Moving at the Speed of Creativity by Wesley Fryer

Loquendo nos ostendimus

I have updated my Twitter header image to include a statement in Latin which I’ve been thinking about now for several years:

Loquendo nos ostendimus

Latin phrase translated by Brianna Titus

Our wonderful 7th grade Latin teacher, Briana Titus, translated this idea for me into Latin. In concise and elegant language, this means:

by means of speaking we reveal / show / demonstrate ourselves / our qualities / who we are

Twitter header image byline of @wfryer
@wfryer Twitter Header Aug 2018 rev 8 by Wesley Fryer, on Flickr
"@wfryer Twitter Header Aug 2018 rev 8" (CC BY 2.0) by Wesley Fryer

Of course I am familiar with and largely in agreement with the proverb, “Actions speak louder than words.” I have learned, however, that words can be both insightful and instructive in the quest to learn who someone is, what someone’s values are, and what lies in their heart. If we seek to understand others better, we must pay attention to both actions and words.

I’ve observed that particularly in stressful situations, when “the chips are down,” we can learn more clearly what is inside someone’s mind and in their heart by listening to their words. In those moments, when adrenaline is flowing and cortisol levels are elevated, the “masks” and “filters” through which some people routinely operate can be lowered. In those moments, we can gain much deeper insight into the character of another person.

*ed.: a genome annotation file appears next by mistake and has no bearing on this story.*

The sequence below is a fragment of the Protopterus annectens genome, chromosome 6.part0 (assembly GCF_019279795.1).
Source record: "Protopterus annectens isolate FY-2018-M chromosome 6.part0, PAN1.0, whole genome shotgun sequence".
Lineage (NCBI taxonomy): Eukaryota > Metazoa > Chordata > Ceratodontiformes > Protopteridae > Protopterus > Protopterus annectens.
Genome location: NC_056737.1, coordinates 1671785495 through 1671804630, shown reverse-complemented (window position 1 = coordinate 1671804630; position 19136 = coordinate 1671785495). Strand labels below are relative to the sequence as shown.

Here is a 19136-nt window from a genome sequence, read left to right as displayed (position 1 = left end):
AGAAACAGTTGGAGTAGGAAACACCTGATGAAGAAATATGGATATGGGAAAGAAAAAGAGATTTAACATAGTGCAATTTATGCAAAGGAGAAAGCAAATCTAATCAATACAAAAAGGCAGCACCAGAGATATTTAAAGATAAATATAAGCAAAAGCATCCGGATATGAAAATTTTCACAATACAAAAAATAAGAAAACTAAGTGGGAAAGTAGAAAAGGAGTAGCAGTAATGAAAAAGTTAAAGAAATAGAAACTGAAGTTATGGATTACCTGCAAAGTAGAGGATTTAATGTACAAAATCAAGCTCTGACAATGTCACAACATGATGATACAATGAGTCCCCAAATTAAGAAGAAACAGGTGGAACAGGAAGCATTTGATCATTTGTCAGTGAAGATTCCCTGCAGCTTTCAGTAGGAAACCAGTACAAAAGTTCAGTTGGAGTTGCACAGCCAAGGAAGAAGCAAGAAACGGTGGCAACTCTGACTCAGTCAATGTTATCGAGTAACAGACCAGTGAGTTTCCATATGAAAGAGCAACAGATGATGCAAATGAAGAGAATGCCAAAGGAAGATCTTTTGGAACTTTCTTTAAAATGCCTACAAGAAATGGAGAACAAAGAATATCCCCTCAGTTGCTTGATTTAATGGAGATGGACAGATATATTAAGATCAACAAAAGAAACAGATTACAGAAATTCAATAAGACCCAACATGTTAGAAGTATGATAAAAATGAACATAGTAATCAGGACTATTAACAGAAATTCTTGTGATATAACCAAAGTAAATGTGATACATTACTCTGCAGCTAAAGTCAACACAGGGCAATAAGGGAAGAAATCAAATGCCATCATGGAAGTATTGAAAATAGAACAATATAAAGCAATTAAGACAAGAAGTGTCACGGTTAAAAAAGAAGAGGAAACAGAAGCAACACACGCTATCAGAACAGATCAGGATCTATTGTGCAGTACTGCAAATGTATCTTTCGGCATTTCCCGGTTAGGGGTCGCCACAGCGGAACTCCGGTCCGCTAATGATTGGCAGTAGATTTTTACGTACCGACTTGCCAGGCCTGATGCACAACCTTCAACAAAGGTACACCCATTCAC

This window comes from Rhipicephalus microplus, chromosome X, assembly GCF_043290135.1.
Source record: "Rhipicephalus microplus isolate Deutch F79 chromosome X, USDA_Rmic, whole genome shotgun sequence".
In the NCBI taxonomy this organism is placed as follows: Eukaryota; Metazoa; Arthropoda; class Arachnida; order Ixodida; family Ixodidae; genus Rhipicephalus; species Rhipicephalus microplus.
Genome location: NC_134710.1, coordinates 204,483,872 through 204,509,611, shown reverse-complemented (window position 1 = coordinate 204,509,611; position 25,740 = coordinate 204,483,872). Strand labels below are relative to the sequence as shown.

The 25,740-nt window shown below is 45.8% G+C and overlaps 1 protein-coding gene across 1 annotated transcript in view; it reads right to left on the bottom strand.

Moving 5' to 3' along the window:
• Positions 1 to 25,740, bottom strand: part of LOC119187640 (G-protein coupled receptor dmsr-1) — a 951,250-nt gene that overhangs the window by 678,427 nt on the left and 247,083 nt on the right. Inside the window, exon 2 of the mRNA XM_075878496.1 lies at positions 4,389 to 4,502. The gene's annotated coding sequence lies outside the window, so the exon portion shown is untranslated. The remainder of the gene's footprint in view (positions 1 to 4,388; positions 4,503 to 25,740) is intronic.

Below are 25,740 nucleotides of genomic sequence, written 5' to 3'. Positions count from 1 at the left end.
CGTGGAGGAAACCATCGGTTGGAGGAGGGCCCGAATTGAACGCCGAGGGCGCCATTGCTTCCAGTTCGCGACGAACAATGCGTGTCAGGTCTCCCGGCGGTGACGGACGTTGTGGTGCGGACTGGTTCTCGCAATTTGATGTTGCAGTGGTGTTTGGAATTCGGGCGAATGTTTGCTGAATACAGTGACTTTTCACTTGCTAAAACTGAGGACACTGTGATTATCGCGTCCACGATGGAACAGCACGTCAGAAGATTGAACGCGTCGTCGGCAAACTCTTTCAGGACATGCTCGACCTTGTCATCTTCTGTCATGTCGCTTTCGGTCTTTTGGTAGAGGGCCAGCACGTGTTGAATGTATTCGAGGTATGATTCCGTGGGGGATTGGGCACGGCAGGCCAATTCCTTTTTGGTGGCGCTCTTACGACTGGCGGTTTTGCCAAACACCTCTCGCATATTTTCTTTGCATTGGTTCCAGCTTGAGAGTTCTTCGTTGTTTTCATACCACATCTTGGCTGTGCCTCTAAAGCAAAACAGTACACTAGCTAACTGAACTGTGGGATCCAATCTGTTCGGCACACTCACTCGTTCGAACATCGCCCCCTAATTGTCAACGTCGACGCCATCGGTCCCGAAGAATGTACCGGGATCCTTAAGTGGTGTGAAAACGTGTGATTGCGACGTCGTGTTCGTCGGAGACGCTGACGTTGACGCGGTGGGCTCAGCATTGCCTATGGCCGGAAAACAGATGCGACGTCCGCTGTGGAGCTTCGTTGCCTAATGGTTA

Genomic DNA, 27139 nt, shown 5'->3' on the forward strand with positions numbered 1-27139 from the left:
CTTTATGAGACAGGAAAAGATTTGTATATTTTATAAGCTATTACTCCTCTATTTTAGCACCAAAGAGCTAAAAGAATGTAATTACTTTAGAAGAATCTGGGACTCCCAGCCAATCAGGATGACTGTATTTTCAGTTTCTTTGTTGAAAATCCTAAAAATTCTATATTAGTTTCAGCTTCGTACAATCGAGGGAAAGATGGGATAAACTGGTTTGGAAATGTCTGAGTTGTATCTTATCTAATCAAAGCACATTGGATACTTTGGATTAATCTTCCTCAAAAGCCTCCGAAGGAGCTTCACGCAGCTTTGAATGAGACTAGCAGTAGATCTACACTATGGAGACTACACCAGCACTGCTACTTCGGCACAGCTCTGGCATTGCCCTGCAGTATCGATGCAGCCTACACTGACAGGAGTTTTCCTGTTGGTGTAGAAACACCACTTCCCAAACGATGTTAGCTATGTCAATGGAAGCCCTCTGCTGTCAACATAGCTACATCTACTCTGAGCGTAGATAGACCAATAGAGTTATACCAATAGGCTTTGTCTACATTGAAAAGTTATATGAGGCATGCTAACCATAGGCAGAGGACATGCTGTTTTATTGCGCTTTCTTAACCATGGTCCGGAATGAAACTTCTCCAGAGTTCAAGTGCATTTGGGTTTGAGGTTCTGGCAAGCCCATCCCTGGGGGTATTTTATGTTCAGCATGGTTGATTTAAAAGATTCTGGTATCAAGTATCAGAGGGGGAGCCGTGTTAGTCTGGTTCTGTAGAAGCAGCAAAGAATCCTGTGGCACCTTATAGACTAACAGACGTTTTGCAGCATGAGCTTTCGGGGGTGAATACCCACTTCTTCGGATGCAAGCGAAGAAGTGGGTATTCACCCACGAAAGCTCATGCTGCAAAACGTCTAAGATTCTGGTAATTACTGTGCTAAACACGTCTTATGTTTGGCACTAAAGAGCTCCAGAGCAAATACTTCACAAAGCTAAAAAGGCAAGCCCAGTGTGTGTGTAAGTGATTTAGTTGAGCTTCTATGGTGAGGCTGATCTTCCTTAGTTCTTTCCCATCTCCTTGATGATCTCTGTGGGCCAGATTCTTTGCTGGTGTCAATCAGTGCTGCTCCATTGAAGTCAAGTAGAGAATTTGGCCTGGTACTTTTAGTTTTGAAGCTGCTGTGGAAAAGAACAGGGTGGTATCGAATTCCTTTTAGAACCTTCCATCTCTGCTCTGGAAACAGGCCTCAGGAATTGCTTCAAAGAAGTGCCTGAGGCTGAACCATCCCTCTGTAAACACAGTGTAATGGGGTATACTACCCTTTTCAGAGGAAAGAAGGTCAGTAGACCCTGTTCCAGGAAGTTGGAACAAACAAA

Masken aus Venedig by, on Flickr
"Masken aus Venedig" (CC BY 2.0) by

As a digital literacy teacher, one of my primary goals for students is to help them become more fluent, effective and responsible media communicators. “Literacy is the sharing of meaning via symbols.” Using this definition, I understand the Latin phrase, “Loquendo nos ostendimus” to mean as we express our ideas through text, images, videos, and other forms of media, we share and reveal who we are to others and the world.

Here are some questions related to literacy, identity and media to ponder and perhaps pose to your students:

  1. What do the images, videos, text messages, and other media symbols you share with others convey about your beliefs, character and identity?
  2. How do you aspirationally project your identity to others?
  3. How have the symbols of your identity which you share with others changed over the past few years?
  4. Share about a time when someone has said or shared something in a stressful time which gave you new insight into their character and/or identity.

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